UT graduate student premieres original play Tuesday


Lowell Bartholome,  Raquel Watson and Ellie McBride appear on stage in Katie Bender’s original new work, “The Fault.” The play is about a poor family with 3 daughters all struggling to find their place in the world and the show is scheduled premier Dec. 3 as part of UT’s upcoming theatre season.

Photo Credit: Marshall Nolen | Daily Texan Staff

Katie Bender left the world of acting to be a playwright. After being on stage for most of her life, the third year graduate student took control of her creative process, which resulted in “The Fault” — a new work, selected to show beginning Tuesday as part of UT’s theater season. 

“This play started with a lot of free writing, and I had no idea where it was going,” Bender said. “The only thing I knew was that it had to do with the redwoods and the ocean and this tiny house with a crack in the middle of it.“

“The Fault” is the story of three sisters struggling to find their place and identity in the world, either through a location or personal relationships. The play grapples with the theme of inheritance, its characters struggling with the stories, addictions and personalities passed down from their parents.

“What would be amazing is if the audience felt they saw some of their own families’ patterns in here,“ Bender said. “And thought about the patterns they’ve picked up from their parents, and the patterns they pass on to their children.”

Each sister has her own challenges to face. The youngest, Star, is sweet but struggles with drug addiction; middle sister Jane is smart and desperately wants to escape by leaving for college; and the oldest and toughest, Angie, has been kicked out of the house and also has a drug problem.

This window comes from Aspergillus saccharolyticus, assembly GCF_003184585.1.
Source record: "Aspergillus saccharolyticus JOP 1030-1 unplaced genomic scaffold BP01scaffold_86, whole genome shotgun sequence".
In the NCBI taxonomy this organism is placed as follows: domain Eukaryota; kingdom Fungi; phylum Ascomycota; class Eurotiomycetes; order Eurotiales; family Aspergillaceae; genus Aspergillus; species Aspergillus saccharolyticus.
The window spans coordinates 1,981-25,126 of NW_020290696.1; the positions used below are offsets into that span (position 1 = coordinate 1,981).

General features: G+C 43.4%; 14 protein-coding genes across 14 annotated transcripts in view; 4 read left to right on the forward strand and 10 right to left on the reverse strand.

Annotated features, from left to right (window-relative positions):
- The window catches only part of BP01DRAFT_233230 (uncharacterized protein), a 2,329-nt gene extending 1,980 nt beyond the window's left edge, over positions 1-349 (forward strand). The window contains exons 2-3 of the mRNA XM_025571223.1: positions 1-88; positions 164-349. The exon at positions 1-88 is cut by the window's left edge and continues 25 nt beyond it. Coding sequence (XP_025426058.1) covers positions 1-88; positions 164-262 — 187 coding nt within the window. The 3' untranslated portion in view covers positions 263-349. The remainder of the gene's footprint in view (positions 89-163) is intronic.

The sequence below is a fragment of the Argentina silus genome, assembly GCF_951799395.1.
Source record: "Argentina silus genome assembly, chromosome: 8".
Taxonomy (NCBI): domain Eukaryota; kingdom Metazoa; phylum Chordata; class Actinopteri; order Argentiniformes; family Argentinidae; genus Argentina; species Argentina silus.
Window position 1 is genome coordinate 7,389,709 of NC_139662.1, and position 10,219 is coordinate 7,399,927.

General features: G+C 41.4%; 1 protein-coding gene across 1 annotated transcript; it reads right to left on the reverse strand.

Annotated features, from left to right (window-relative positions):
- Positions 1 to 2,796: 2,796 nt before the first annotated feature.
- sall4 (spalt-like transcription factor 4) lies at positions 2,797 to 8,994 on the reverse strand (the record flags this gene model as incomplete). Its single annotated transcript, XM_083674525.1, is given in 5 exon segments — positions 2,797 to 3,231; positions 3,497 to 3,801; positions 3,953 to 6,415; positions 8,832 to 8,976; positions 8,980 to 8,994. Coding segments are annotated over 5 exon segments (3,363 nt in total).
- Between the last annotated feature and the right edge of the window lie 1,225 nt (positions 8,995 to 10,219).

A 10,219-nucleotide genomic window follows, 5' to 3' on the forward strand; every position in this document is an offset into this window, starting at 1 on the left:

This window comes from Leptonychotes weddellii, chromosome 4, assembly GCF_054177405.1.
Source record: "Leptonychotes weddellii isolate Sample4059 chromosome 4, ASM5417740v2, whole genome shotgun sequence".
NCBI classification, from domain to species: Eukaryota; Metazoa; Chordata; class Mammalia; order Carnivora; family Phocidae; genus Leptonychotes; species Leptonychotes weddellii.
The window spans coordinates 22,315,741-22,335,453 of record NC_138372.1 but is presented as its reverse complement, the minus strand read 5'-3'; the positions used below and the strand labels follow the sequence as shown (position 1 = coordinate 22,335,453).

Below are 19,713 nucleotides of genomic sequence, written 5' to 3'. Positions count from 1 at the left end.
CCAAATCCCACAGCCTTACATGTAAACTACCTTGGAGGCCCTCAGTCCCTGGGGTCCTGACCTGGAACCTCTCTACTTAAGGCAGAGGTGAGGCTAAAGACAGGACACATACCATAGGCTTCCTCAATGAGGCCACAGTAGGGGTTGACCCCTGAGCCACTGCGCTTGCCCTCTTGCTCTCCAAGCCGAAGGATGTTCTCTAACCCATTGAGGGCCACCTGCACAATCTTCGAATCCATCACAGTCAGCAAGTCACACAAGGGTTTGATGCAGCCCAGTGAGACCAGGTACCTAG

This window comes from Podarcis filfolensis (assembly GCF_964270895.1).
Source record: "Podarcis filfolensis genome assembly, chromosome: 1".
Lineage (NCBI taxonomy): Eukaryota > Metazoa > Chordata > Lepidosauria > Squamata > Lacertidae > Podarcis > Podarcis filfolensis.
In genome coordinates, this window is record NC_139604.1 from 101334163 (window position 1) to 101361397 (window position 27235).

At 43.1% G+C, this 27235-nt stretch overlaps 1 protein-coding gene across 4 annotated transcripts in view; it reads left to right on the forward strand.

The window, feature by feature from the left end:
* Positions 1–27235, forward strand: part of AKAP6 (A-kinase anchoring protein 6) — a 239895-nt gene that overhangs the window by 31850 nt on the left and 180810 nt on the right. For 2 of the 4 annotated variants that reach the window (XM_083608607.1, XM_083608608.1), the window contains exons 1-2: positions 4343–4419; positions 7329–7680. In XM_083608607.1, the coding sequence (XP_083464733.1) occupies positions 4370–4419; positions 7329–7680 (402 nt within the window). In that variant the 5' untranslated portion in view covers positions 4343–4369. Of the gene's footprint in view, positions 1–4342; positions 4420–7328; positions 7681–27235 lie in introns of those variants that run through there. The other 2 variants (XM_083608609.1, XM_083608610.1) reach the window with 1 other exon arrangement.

“This play really clearly deals with those three sisters,” director Charles Otte said. “How they need to figure out their lives themselves and in some ways become adults and break free of their parents in order to fulfill their own lives.”  

Estrella Gonzales, theatre and dance junior, who plays Angie in ”The Fault,” said that she had to explore the source of Angie’s anger and drug addiction.

“That has been a struggle, as far as playing this character, just really trying to grasp the mentality of all the hardship she must have gone through to make her the way she is, then trying to grapple with her decision to take the drugs and how her family plays into that,” Gonzales said. “How they serve motivation for her to get high and motivation for her to stop.”

The cast and director made sure the play’s story stayed as true to Bender’s script and intent as possible, especially since this is “The Fault’s” first production.

“It’s the challenge of making it personal without ever straying from the truth of Katie’s story,” Gonzales said. “And making sure the family dynamic and the through line of the whole arc of their journey is really clear.”

“The Fault” was inspired by the “alternative lifestyles” of people in Santa Cruz, Calif., where Bender spent part of her youth, and it is loosely based on the lives of her sisters. The California setting lends itself to Otte’s interest in projected media. 

“Almost everything we are doing involves the use of projected media not only to represent realistic scenes, but also to represent the sometimes subjective, emotional content that’s going on within the scene,” Otte said.

The set features white panels that can have images projected onto them in addition to other pieces and props. 

“We move from inside the house out to the beach. You can see the ocean and you can see the stars,” Otte said. “It’s almost like a living movie in a way where you’re able to bring out elements you wouldn’t be able to bring out in a traditional set.” 

Bender had a large part in the set as well as the direction of the show. She frequently attended rehearsals, provided notes and added or rewrote scenes to enhance the play. 

“The strange thing about playwriting is that it really needs a company,” Bender said. “Writing is pretty lonely. You hope that what you write sounds the way you want people to sound when they talk to each other, but you really have no idea what it sounds like when you’re by yourself.”

New work allows the cast, crew, director and writer to control the creation process of a production in a more direct, collaborative way than when performing a classic play. 

“New work is a great way to take that power back and not wait for somebody to write a role that you can play and that you’re going to be passionate and proud putting it on stage,” Gonzales said. “It’s kind of taking that power and saying ‘I’m going to make a piece of art.’”